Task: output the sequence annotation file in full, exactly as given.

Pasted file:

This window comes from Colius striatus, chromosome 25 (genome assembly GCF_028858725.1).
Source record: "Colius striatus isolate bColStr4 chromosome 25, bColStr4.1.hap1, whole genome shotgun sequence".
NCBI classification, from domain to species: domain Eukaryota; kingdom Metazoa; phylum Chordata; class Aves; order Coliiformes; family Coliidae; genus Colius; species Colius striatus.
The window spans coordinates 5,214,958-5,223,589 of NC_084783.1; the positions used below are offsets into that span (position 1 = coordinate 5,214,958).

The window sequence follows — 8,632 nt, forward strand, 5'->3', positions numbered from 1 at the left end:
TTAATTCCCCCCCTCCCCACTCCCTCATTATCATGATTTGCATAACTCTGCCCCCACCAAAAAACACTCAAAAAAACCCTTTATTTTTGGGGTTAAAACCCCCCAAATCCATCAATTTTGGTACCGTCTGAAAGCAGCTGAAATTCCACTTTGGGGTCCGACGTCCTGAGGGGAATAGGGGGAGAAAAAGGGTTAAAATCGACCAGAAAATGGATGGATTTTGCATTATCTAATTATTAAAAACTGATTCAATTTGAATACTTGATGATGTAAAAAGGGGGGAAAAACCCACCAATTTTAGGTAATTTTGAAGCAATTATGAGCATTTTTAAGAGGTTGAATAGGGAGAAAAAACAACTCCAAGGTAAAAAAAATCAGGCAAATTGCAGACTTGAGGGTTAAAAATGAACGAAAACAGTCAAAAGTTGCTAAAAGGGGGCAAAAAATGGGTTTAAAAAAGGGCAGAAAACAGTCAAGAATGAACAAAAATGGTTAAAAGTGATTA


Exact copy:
This window comes from Colius striatus, chromosome 25 (genome assembly GCF_028858725.1).
Source record: "Colius striatus isolate bColStr4 chromosome 25, bColStr4.1.hap1, whole genome shotgun sequence".
NCBI classification, from domain to species: domain Eukaryota; kingdom Metazoa; phylum Chordata; class Aves; order Coliiformes; family Coliidae; genus Colius; species Colius striatus.
The window spans coordinates 5,214,958-5,223,589 of NC_084783.1; the positions used below are offsets into that span (position 1 = coordinate 5,214,958).

The window sequence follows — 8,632 nt, forward strand, 5'->3', positions numbered from 1 at the left end:
TTAATTCCCCCCCTCCCCACTCCCTCATTATCATGATTTGCATAACTCTGCCCCCACCAAAAAACACTCAAAAAAACCCTTTATTTTTGGGGTTAAAACCCCCCAAATCCATCAATTTTGGTACCGTCTGAAAGCAGCTGAAATTCCACTTTGGGGTCCGACGTCCTGAGGGGAATAGGGGGAGAAAAAGGGTTAAAATCGACCAGAAAATGGATGGATTTTGCATTATCTAATTATTAAAAACTGATTCAATTTGAATACTTGATGATGTAAAAAGGGGGGAAAAACCCACCAATTTTAGGTAATTTTGAAGCAATTATGAGCATTTTTAAGAGGTTGAATAGGGAGAAAAAACAACTCCAAGGTAAAAAAAATCAGGCAAATTGCAGACTTGAGGGTTAAAAATGAACGAAAACAGTCAAAAGTTGCTAAAAGGGGGCAAAAAATGGGTTTAAAAAAGGGCAGAAAACAGTCAAGAATGAACAAAAATGGTTAAAAGTGATTA